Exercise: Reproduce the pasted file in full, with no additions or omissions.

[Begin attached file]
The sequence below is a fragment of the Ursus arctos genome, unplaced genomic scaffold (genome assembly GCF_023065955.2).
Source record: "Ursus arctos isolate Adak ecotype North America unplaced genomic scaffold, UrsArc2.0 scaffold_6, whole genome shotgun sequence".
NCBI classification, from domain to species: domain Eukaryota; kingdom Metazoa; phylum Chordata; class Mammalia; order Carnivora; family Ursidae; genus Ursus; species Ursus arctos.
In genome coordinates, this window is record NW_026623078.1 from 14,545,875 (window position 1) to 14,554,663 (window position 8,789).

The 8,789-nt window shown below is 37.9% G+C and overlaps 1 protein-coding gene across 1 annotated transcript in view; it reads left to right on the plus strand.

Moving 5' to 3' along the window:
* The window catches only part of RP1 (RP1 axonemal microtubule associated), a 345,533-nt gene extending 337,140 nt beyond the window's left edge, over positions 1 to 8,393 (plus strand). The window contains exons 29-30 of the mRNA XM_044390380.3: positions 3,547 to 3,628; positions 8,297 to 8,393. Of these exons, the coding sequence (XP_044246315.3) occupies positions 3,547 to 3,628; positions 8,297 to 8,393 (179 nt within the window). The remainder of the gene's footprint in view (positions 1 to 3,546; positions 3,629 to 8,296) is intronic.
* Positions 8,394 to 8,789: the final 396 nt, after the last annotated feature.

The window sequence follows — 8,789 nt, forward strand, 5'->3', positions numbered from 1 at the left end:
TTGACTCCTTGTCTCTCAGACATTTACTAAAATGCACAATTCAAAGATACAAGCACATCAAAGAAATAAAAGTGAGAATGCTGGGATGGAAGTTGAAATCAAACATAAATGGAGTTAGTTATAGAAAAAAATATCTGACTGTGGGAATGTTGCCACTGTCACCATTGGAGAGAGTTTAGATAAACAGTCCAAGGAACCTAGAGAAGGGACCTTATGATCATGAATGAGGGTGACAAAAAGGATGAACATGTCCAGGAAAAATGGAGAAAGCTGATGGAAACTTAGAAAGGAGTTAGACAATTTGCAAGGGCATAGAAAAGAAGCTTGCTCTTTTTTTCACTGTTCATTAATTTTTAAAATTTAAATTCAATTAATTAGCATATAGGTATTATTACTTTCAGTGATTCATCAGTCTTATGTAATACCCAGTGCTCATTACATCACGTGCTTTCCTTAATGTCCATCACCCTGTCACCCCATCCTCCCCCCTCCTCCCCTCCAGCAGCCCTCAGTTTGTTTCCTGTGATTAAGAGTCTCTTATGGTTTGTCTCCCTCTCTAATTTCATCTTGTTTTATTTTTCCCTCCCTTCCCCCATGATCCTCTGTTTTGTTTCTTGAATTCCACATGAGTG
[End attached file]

The sequence below is a fragment of the Ursus arctos genome, unplaced genomic scaffold (genome assembly GCF_023065955.2).
Source record: "Ursus arctos isolate Adak ecotype North America unplaced genomic scaffold, UrsArc2.0 scaffold_6, whole genome shotgun sequence".
NCBI classification, from domain to species: domain Eukaryota; kingdom Metazoa; phylum Chordata; class Mammalia; order Carnivora; family Ursidae; genus Ursus; species Ursus arctos.
In genome coordinates, this window is record NW_026623078.1 from 14,545,875 (window position 1) to 14,554,663 (window position 8,789).

The 8,789-nt window shown below is 37.9% G+C and overlaps 1 protein-coding gene across 1 annotated transcript in view; it reads left to right on the plus strand.

Moving 5' to 3' along the window:
* The window catches only part of RP1 (RP1 axonemal microtubule associated), a 345,533-nt gene extending 337,140 nt beyond the window's left edge, over positions 1 to 8,393 (plus strand). The window contains exons 29-30 of the mRNA XM_044390380.3: positions 3,547 to 3,628; positions 8,297 to 8,393. Of these exons, the coding sequence (XP_044246315.3) occupies positions 3,547 to 3,628; positions 8,297 to 8,393 (179 nt within the window). The remainder of the gene's footprint in view (positions 1 to 3,546; positions 3,629 to 8,296) is intronic.
* Positions 8,394 to 8,789: the final 396 nt, after the last annotated feature.

The window sequence follows — 8,789 nt, forward strand, 5'->3', positions numbered from 1 at the left end:
TTGACTCCTTGTCTCTCAGACATTTACTAAAATGCACAATTCAAAGATACAAGCACATCAAAGAAATAAAAGTGAGAATGCTGGGATGGAAGTTGAAATCAAACATAAATGGAGTTAGTTATAGAAAAAAATATCTGACTGTGGGAATGTTGCCACTGTCACCATTGGAGAGAGTTTAGATAAACAGTCCAAGGAACCTAGAGAAGGGACCTTATGATCATGAATGAGGGTGACAAAAAGGATGAACATGTCCAGGAAAAATGGAGAAAGCTGATGGAAACTTAGAAAGGAGTTAGACAATTTGCAAGGGCATAGAAAAGAAGCTTGCTCTTTTTTTCACTGTTCATTAATTTTTAAAATTTAAATTCAATTAATTAGCATATAGGTATTATTACTTTCAGTGATTCATCAGTCTTATGTAATACCCAGTGCTCATTACATCACGTGCTTTCCTTAATGTCCATCACCCTGTCACCCCATCCTCCCCCCTCCTCCCCTCCAGCAGCCCTCAGTTTGTTTCCTGTGATTAAGAGTCTCTTATGGTTTGTCTCCCTCTCTAATTTCATCTTGTTTTATTTTTCCCTCCCTTCCCCCATGATCCTCTGTTTTGTTTCTTGAATTCCACATGAGTG